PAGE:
Kennedy V. The Baltimore Insurance Company, 3 H. & J. 367 (1813): The Story Of One Baltimore Merchant Among Many Fighting An Insurance Company In Times Of War, Jon F. Watson Jan 2012

Kennedy V. The Baltimore Insurance Company, 3 H. & J. 367 (1813): The Story Of One Baltimore Merchant Among Many Fighting An Insurance Company In Times Of War, Jon F. Watson

Legal History Publications

The Napoleonic Wars in the early 1800’s resulted in many Baltimore merchants obtaining insurance for their vessels and cargo. During this period of unrest, Lemuel Taylor and John F. Kennedy insured a Baltimore vessel which was subsequently captured by the British. This paper contextualizes the case of Kennedy v. The Baltimore Insurance Company within this period and illustrates the struggles faced by many merchants who sought to be reimbursed for their losses. I also tried to focus on the historical backgrounds of the key players to the case, especially Lemuel Taylor and John F. Kennedy. All together, the case ...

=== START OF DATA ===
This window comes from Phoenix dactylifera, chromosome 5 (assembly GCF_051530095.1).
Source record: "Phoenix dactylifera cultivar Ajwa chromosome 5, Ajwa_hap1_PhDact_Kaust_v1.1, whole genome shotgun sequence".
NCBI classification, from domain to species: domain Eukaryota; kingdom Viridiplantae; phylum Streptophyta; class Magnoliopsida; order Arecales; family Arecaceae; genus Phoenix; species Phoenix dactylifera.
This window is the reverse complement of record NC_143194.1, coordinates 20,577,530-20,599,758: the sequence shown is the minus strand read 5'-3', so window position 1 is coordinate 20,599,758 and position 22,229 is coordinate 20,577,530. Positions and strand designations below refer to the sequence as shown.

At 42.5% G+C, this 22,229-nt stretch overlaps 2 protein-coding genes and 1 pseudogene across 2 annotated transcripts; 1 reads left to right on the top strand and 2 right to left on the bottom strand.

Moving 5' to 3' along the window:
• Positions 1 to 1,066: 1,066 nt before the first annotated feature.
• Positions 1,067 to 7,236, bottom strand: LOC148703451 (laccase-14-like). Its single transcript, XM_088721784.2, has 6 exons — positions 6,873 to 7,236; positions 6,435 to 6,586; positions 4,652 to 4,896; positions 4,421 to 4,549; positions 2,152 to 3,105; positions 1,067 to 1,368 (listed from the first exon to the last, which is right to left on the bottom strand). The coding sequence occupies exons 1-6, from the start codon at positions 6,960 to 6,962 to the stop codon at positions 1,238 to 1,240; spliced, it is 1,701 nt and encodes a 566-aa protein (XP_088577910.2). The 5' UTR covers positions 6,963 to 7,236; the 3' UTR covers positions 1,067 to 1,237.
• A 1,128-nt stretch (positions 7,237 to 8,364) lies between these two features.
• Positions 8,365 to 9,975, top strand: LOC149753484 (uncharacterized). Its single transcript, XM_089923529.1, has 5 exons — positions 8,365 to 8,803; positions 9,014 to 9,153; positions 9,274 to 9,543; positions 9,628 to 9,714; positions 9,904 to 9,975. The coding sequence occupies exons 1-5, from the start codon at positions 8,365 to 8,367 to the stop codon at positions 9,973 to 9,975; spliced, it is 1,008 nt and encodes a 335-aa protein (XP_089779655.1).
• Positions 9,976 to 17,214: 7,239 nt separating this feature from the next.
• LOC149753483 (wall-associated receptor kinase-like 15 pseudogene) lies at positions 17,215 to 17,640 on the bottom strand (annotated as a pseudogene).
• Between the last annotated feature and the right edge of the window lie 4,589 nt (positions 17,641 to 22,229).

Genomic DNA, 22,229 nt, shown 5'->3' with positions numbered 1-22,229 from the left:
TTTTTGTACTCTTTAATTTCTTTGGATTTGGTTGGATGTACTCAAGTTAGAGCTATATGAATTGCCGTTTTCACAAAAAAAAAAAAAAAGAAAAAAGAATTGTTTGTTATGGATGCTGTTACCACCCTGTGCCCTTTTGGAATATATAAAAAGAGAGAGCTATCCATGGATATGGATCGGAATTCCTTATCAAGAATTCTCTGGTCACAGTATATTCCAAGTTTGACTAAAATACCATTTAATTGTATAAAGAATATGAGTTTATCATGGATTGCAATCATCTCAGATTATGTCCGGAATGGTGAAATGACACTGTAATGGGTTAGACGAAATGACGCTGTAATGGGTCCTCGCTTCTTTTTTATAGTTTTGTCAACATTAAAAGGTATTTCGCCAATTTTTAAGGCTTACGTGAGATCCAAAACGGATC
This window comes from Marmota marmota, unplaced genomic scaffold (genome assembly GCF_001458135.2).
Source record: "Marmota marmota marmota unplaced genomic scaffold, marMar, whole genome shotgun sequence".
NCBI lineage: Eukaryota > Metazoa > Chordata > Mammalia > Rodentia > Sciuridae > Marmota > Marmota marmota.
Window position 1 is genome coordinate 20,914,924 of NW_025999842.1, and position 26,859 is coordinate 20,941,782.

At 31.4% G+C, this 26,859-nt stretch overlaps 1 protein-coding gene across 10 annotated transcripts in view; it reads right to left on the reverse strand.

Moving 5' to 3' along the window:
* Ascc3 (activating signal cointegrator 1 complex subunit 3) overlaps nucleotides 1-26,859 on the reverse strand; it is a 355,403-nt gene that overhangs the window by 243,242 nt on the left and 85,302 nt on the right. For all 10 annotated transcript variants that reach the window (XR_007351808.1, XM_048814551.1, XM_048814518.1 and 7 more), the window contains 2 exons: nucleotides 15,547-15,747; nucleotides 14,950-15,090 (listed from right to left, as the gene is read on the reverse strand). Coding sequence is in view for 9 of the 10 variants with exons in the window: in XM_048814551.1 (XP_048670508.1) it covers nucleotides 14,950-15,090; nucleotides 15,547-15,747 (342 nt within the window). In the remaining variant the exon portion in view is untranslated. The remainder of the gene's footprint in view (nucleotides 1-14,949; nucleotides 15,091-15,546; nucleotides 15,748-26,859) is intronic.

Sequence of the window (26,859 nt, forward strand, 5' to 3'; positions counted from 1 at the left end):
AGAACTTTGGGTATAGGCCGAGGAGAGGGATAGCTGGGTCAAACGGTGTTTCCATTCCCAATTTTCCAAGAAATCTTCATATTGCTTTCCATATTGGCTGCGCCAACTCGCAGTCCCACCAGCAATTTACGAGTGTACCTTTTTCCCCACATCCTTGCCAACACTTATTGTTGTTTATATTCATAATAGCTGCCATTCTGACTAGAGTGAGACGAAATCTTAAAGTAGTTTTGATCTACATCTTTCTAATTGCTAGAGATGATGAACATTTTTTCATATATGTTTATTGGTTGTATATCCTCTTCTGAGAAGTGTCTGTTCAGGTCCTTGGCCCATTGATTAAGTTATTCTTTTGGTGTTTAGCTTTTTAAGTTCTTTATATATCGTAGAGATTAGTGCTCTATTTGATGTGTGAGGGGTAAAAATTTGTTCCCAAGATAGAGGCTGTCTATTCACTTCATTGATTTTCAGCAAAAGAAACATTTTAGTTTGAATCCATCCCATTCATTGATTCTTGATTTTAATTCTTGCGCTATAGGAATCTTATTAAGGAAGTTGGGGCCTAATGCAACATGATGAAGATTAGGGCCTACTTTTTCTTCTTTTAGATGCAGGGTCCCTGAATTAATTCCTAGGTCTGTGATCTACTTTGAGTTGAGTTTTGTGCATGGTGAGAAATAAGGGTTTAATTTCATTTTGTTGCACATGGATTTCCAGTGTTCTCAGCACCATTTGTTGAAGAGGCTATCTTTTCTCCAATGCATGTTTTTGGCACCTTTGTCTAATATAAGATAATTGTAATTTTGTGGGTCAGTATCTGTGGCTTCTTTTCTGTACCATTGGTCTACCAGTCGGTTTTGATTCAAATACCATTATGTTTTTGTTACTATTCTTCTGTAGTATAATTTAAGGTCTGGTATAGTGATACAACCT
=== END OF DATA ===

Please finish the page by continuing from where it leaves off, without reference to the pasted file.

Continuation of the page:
Fulton V. Lewis: The Case Of An Immigrant Slave's Petition For Freedom During The War Of 1812, Silvio Morales Jan 2012

Fulton V. Lewis: The Case Of An Immigrant Slave's Petition For Freedom During The War Of 1812, Silvio Morales

Student Articles and Papers

In 1815 the Maryland Court of Appeals did something that by the early 1800’s had become uncommon. The court granted a slave his freedom in the case of Fulton v. Lewis, 3H. & J. 564 (1815) The slave was John Lewis, a native of the island of Saint Domingo, present-day Haiti, who was imported into Maryland after the Maryland General Assembly enacted a law prohibiting the importation of slaves into Maryland.

To understand why Lewis was granted his freedom this essay explores the case by placing it in its historical context, and by reviewing certain Maryland laws regarding slavery prior ...


Stewart V. Mcintosh, 4 H. & J. 233 (1816), Rhett Donnelly Jan 2012

Stewart V. Mcintosh, 4 H. & J. 233 (1816), Rhett Donnelly

Student Articles and Papers